As the 96 Olympics coach, Tom noticed that Agassi was highly motivated to win the gold medal and did, then rode the crest of his Olympic win the following week in Cincinnati against a much tougher field. But Andre was just starting his longest slide down the rankings yet. Look for this same dynamic at this summer’s Olympics in Beijing. Tennis’s experience in the modern Olympics has been mixed, with unconventional winners every time. The first person to correctly post the name of the 2004 men’s gold medalist in the comments wins a CounterPuncher t-shirt.
Sunday, July 13, 2008
The other thing we (John Newcombe, Fred’s broadcast partner) noticed was when Federer came to the net he almost never came in a hurry. He has got to learn when he comes in to come in with urgency! You come in against Nadal you better come in fast and close that net hard and get two meters closer. Contrary to what most people think, we don’t think Federer is a great volleyer. Now when I saw that this is nit picky a little bit: he’s a good volleyer, but he’s not a great volleyer because he doesn’t consistently get behind the flight of the ball. He tends to bring the racquet face down and sometimes looks to where he’s hitting and when you’re volleying against someone who can dip the ball with that much spin as Nadal you must get that racquet behind the flight of the ball. He’s got to practice that volley and approach more.Fred gave both high praise for their sportsmanship and character:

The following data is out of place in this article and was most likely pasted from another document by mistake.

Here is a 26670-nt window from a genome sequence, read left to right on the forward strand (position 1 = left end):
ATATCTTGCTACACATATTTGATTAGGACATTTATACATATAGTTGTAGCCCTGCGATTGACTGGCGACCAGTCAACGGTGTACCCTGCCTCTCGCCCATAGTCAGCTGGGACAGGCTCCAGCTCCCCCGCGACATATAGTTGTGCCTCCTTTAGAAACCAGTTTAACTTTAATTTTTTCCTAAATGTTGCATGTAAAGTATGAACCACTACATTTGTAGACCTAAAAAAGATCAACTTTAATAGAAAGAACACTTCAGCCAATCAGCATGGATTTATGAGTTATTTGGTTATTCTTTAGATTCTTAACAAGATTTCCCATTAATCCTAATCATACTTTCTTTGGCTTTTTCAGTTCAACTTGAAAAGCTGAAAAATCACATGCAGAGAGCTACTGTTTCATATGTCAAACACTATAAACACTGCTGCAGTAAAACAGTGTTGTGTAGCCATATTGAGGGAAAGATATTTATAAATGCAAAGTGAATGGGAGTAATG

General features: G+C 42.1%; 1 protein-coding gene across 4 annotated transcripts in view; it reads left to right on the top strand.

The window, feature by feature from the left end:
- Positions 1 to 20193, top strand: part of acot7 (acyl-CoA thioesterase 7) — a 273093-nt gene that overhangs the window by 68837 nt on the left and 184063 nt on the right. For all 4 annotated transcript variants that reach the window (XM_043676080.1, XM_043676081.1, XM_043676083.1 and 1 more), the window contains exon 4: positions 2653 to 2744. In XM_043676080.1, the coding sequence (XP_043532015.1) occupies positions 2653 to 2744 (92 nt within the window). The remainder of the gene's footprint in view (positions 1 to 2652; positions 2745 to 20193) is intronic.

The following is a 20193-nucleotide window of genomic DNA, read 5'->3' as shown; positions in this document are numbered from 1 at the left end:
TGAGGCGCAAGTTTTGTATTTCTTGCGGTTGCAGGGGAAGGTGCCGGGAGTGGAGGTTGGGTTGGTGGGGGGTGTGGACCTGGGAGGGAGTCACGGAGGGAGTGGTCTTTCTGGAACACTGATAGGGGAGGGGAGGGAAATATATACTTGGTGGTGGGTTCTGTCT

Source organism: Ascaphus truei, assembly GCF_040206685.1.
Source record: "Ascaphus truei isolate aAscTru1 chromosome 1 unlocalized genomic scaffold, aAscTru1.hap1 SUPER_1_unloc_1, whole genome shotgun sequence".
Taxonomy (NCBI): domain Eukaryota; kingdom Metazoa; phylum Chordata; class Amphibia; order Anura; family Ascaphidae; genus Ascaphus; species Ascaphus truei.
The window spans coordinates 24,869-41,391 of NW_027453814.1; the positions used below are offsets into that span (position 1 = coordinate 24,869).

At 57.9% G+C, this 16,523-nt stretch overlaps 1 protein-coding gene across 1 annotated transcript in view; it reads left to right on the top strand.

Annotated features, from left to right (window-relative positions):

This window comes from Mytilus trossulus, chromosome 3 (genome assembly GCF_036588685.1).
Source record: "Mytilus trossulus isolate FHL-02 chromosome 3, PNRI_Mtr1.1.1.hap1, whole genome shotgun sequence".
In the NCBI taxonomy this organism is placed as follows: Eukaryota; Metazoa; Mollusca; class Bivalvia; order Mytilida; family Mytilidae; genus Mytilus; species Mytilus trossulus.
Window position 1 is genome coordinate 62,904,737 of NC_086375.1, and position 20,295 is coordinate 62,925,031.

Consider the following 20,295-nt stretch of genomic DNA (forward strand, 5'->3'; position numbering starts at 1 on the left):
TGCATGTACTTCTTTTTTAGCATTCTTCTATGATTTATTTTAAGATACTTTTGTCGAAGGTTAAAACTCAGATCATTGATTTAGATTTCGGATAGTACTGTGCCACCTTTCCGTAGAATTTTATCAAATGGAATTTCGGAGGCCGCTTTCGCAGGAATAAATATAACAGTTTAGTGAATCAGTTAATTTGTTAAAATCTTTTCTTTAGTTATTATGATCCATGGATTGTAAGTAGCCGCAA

Stop and think about what Nadal did this past month: he gave Federer one of his worst losses in the French Open final, he got on the train and came over to London with just a couple of days to practice on grass and then he played Queen’s Club and beat Karlovic, Roddick and Djokovic to win his first grass-court title. Then he plays phenomenal tennis to beat the five-time defending champion in the greatest match I’ve seen there and you have to think the guy must be completely buggered after all that, but he gets on the plane and flies to Stuttgart so he can personally tell the tournament organizers and press that he needs to withdraw. Now how many guys in the world do you think would do what Nadal did? For Federer it was a heart-breaking loss and he handled himself so well and showed his character. I don’t know if you picked this up on TV back in the States, but Nadal went outside and signed autographs for 15 minutes after that match. You could say the rain saved Federer a bit in that Nadal might have won in straight sets, but you saw the character of Federer that when he came back he fought with everything he had and in fact when he got it into a fifth many former players I spoke to there to a man thought Federer would win. These two guys are just a level above in what they bring to the sport.